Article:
Whichever option you decide an interesting story will unfold. Personally I found the storyline involving Ayato Amagiri more interesting as it has some backbone and merit to it; for instance Ayato already is familiar with one of the characters on campus, namely Saya Sasamiya, and it’s not long before you’ll become familiar with Claudia Enfield and Julis-Alexia von Riessfelt – all of which have their own unique personalities and quirks. The self generated storyline however will be slightly different and as the your character will have no prior engagement with these characters you will have to work harder for them to notice you; a challenge but not impossible.
So how exactly does AW: Phoenix Festa play? Well the story progresses through visual novel dialogue elements, some of which appear on purpose periodically while others appear through player input, but in order to actually instigate these conversations the player must adhere to a calendar. Basically each day is split into two halves (AM and PM) and it’s up to you, the player, to decide what your character will do. At first the options are limited, such as Training, Resting or requesting an appointment for a duel or date; but as the game progresses more options will become unlocked, such as Jobs and Shopping. It’s a relatively odd way of playing the game as opposed to watching endless streams of dialogue flow past you have to just select options on a screen and, at times, wait for something to happen and it’s actually quite boring.
The whole purpose of this system is not only to build your stats, as by training your stats for Attack, Defense, Speed, Life, Prana and Insight – each of which have to be trainined individually – but it is to find a suitable character to partner up with for the Phoenix Festa. It sounds simple but its actually more confusing than you think due to the limited options available to you. The options presented to you are, as mentioned, Training, Jobs, Shopping, Appointment, Labatory, and Rest with each awarding different results.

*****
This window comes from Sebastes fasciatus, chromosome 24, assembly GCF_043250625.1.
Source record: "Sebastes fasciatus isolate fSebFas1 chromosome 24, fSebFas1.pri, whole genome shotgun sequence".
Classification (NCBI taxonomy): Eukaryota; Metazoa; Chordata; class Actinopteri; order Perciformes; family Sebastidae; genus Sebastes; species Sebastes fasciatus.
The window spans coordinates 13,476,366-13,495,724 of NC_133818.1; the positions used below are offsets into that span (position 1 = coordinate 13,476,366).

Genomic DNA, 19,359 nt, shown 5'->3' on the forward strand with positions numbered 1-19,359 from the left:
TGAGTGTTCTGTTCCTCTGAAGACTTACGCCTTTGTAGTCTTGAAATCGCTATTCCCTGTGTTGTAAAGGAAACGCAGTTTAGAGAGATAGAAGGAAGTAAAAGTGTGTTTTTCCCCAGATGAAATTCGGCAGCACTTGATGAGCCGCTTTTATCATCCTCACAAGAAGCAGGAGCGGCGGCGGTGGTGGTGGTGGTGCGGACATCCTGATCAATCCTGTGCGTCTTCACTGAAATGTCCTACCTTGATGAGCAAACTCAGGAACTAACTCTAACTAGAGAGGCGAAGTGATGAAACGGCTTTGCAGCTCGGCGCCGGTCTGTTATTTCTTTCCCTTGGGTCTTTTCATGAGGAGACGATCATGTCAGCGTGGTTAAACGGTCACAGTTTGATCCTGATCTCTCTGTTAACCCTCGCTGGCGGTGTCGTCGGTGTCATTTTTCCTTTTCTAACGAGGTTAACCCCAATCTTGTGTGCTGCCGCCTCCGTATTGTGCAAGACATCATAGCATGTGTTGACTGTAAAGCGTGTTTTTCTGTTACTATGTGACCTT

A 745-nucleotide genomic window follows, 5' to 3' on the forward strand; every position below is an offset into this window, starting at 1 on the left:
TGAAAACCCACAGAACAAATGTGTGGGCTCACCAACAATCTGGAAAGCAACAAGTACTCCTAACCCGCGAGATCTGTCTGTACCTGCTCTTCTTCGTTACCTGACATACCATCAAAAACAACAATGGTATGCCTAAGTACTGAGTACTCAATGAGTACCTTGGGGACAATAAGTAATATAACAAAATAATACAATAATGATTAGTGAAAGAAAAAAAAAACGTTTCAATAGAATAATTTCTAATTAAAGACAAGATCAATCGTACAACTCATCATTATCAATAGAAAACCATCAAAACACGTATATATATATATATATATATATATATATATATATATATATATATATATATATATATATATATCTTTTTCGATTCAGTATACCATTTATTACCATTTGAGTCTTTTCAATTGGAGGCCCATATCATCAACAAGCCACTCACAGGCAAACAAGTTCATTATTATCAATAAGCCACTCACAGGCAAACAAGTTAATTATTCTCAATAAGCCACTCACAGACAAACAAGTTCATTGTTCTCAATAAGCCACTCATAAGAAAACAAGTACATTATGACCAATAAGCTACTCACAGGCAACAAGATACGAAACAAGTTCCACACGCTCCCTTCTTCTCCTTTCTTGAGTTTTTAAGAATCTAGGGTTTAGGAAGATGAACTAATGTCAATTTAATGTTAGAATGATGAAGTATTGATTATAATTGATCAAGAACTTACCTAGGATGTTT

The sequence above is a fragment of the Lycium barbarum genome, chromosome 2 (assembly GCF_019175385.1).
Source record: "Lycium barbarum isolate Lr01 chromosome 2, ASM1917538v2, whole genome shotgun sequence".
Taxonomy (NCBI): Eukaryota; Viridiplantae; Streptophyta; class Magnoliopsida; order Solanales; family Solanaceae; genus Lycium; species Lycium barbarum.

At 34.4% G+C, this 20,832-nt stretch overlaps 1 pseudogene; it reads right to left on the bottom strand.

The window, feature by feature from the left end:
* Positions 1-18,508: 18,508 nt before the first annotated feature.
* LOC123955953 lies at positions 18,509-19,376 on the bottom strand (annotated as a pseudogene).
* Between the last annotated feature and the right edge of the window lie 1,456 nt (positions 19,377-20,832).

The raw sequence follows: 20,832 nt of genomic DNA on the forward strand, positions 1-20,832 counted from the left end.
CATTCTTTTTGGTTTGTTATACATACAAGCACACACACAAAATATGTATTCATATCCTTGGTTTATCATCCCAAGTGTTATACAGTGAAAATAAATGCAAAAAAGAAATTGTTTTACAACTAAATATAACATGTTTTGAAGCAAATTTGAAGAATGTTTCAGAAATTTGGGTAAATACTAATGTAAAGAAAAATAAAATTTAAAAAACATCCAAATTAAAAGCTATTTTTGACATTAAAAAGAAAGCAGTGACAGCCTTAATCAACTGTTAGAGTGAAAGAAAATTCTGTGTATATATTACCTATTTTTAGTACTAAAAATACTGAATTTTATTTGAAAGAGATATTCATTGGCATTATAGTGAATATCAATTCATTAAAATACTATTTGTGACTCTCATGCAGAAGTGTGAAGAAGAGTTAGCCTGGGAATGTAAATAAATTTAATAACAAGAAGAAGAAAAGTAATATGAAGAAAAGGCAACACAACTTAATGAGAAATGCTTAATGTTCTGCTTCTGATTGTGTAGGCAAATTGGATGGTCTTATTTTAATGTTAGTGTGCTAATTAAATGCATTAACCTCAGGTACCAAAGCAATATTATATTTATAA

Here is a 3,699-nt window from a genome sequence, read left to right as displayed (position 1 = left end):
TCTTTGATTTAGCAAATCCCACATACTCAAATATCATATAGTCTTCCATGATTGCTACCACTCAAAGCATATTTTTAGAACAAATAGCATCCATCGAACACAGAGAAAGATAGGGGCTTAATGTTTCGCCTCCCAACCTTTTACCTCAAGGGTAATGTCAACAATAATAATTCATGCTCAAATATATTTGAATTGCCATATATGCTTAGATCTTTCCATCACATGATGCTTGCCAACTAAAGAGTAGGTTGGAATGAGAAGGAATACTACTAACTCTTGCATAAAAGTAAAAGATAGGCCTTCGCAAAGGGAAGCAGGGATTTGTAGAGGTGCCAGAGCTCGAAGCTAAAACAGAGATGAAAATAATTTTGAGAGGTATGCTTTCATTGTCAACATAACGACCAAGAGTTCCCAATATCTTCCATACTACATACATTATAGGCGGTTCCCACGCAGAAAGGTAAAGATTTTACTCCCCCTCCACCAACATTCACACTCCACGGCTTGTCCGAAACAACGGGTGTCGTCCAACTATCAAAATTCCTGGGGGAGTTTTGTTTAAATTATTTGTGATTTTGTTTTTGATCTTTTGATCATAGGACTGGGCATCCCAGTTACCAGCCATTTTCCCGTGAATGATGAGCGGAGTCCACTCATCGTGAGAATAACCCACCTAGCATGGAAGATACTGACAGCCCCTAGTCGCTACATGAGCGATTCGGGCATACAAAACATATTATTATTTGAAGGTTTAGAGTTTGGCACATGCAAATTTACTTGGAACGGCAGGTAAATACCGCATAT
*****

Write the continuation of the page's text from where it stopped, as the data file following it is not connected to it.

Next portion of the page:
Training is beneficial only to yourself but sometimes a character may show admiration for you taking it seriously, Jobs on the other hand act as another way of gaining attention but it mostly earns you money; money which can then be used to buy equipment or gifts for the female characters. Appointments will allow you to arrange a duel with other characters on campus or arrange a date with female characters both of which will increase your stats or affection from female characters if appointments are approved; which in most cases are not. It’s also worth noting that unless you have a decent appreciation (affection) level from a female character than you will unlikely get approved for a date with them. Labratory on the otherhand will see money being used to equip new weaponry or change your fighting style and finally rest will see your stats returned to normal and life restored. I should also point out that Life is not restored automatically and as such all events, including fights will drain your life and the only way to restore it is through the rest option on this menu.
Each decision you make in the game, be it Training, Jobs or Appointments, will effect the arrival of certain visual novel dialogue elements and in some cases the same dialogue sections can pop-up more than once. For instance after getting Saya’s affection rating high enough I chose Ayato to go on a date with her to which it was interrupted by a thug; several days later Saya invited Ayato out for a date and the exact same events happened. It’s this repetitiveness, and simplistic design menu interface with limited options, that gives me the impression that AW: Phoenix Festa is a relatively basic game sold at a premium – which is of course disappointing.